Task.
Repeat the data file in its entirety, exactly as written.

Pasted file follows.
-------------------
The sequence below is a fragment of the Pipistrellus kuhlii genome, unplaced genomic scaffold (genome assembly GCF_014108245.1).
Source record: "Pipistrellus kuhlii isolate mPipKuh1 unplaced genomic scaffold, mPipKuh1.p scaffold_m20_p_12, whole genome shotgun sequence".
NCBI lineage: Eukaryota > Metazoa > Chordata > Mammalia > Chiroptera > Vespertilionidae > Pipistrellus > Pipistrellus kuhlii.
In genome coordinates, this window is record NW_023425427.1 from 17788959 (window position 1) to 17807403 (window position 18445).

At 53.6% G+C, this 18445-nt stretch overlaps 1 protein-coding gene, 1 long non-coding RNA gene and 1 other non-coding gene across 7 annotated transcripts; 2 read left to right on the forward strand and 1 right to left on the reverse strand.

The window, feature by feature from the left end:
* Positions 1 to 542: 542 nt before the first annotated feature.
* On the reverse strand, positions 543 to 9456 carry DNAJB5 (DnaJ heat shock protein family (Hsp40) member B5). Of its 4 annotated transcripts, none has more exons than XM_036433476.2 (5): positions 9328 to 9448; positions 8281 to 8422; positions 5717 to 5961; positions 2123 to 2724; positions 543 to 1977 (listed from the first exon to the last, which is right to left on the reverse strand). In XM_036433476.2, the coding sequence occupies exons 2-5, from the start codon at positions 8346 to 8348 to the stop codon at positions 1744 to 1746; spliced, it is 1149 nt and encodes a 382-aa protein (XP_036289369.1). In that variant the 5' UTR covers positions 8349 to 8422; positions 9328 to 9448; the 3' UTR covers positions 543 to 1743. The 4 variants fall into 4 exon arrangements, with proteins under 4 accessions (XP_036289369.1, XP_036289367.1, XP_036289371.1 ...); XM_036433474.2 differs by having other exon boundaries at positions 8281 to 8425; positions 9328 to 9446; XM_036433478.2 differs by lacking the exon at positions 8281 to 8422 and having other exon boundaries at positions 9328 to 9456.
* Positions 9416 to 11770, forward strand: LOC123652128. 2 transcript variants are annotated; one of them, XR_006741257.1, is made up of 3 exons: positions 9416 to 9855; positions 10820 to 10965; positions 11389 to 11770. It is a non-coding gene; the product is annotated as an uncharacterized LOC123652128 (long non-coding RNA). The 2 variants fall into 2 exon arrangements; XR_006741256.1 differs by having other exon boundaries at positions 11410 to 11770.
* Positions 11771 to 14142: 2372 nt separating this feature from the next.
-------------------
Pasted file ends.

The sequence below is a fragment of the Pipistrellus kuhlii genome, unplaced genomic scaffold (genome assembly GCF_014108245.1).
Source record: "Pipistrellus kuhlii isolate mPipKuh1 unplaced genomic scaffold, mPipKuh1.p scaffold_m20_p_12, whole genome shotgun sequence".
NCBI lineage: Eukaryota > Metazoa > Chordata > Mammalia > Chiroptera > Vespertilionidae > Pipistrellus > Pipistrellus kuhlii.
In genome coordinates, this window is record NW_023425427.1 from 17788959 (window position 1) to 17807403 (window position 18445).

At 53.6% G+C, this 18445-nt stretch overlaps 1 protein-coding gene, 1 long non-coding RNA gene and 1 other non-coding gene across 7 annotated transcripts; 2 read left to right on the forward strand and 1 right to left on the reverse strand.

The window, feature by feature from the left end:
* Positions 1 to 542: 542 nt before the first annotated feature.
* On the reverse strand, positions 543 to 9456 carry DNAJB5 (DnaJ heat shock protein family (Hsp40) member B5). Of its 4 annotated transcripts, none has more exons than XM_036433476.2 (5): positions 9328 to 9448; positions 8281 to 8422; positions 5717 to 5961; positions 2123 to 2724; positions 543 to 1977 (listed from the first exon to the last, which is right to left on the reverse strand). In XM_036433476.2, the coding sequence occupies exons 2-5, from the start codon at positions 8346 to 8348 to the stop codon at positions 1744 to 1746; spliced, it is 1149 nt and encodes a 382-aa protein (XP_036289369.1). In that variant the 5' UTR covers positions 8349 to 8422; positions 9328 to 9448; the 3' UTR covers positions 543 to 1743. The 4 variants fall into 4 exon arrangements, with proteins under 4 accessions (XP_036289369.1, XP_036289367.1, XP_036289371.1 ...); XM_036433474.2 differs by having other exon boundaries at positions 8281 to 8425; positions 9328 to 9446; XM_036433478.2 differs by lacking the exon at positions 8281 to 8422 and having other exon boundaries at positions 9328 to 9456.
* Positions 9416 to 11770, forward strand: LOC123652128. 2 transcript variants are annotated; one of them, XR_006741257.1, is made up of 3 exons: positions 9416 to 9855; positions 10820 to 10965; positions 11389 to 11770. It is a non-coding gene; the product is annotated as an uncharacterized LOC123652128 (long non-coding RNA). The 2 variants fall into 2 exon arrangements; XR_006741256.1 differs by having other exon boundaries at positions 11410 to 11770.
* Positions 11771 to 14142: 2372 nt separating this feature from the next.